In 2010, the Trice-Adams family sued Toyota claiming a defect in the Camry caused it to suddenly accelerate. Lee and his family intervened as plaintiffs later that year. The plaintiffs argued the accelerator got stuck in a “near wide-open position,” calling other Camry owners to testify at trial that they experienced similar problems.

It’s all very hush hush…but a potential settlement has been reached in a discrimination class action lawsuit facing Bayer Corp. Brought by former and current employees, the $100 million lawsuit alleges Bayer Corp. and four other Bayer HealthCare entities engaged in systematic discrimination against female employees.

The Bayer discrimination deal, if approved, could end the three year legal battle. The plaintiffs have agreed to dismiss the suit with prejudice in a short stipulation filed in New Jersey federal court on Friday, though the terms of the deal were not disclosed.

The class action, originally filed in 2011, claimed that male employees greatly outnumber female employees in management positions at Bayer, and discrimination regarding pay, promotion and pregnancy bias claims.

Hokee Dokee- That’s a wrap folks…Time to adjourn for the week.  See you at the bar!


Week Adjourned: 11.2.12 – OTC Medicine, Bayer Aspirin, Burger King

This week’s wrap of top class action lawsuit news includes OTC Medicine expiration dates, Bayer Aspirin, and Burger King discrimination–the top class actions for the week ending November 2, 2012.

Top Class Action Lawsuits

What’s in an Expiration Date? According to three separate consumer fraud class action lawsuits filed this week, a whole lot of questionable motivation.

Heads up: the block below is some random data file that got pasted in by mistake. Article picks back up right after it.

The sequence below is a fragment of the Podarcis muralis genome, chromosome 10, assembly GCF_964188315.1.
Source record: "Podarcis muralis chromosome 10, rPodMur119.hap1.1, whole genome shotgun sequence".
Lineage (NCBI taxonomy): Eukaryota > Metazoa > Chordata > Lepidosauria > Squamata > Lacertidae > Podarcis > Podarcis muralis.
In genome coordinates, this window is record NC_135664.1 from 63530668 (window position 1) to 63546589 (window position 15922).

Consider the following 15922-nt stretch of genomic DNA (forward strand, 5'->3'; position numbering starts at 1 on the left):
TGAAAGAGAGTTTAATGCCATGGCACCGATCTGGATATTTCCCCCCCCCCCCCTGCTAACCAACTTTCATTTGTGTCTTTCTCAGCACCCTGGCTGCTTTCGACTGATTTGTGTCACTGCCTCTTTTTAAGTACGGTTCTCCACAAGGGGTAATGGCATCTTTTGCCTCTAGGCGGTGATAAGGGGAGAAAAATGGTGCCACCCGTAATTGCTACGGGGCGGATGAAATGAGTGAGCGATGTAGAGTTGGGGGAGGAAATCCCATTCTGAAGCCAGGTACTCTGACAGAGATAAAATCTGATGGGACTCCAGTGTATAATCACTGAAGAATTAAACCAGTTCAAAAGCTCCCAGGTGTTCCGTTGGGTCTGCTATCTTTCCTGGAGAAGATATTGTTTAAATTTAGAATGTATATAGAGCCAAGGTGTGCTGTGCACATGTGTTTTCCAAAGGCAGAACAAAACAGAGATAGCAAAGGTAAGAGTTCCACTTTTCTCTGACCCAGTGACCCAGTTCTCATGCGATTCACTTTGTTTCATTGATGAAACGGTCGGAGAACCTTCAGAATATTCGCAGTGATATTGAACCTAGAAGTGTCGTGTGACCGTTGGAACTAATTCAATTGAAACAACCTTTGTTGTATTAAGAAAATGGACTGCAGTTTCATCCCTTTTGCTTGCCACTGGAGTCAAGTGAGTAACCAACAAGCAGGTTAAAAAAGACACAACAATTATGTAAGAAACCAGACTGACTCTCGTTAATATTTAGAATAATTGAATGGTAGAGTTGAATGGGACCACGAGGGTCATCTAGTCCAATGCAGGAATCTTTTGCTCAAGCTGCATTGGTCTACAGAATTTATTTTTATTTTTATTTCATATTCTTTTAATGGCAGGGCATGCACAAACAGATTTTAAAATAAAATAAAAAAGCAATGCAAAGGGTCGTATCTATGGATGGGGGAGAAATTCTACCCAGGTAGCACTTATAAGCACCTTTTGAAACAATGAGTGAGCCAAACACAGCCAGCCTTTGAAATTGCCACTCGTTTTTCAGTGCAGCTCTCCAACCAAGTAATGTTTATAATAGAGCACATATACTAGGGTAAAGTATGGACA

Filed against Pfizer (which makes Advil), Bayer (which makes Bayer aspirin) and Johnson & Johnson (which makes Tylenol Cold Multi-Symptom medications), the drug expiration date lawsuits allege the drug makers use “unconscionable, unfair, deceptive, unethical and illegal” means to promote the sales of their products. Specifically, the lawsuits claim that the these means involve the utilization of expiration dates to get consumers to throw away products that have passed their expiration dates, even though the companies know “that if stored properly these medications can and do remain chemically stable, safe and effective long after those dates.”

According to the consumer fraud lawsuits, studies by the Food and Drug Administration, Harvard Medical School, and Johns Hopkins University have found 90% of more than 100 prescription and over-the-counter drugs were fine and could be used for as much as 15 years after their expiration dates: this excludes certain drugs like tetracycline, nitroglycerin, insulin, and liquid antibiotics.

The lawsuit claims that the purpose of the expiration dates is “[T]o increase defendants’ sales and profits because consumers have to purchase replacement medications for those they have thrown out.” The class is seeking actual and punitive damages for consumers that purchased products from Pfizer, Bayer and Johnson & Johnson.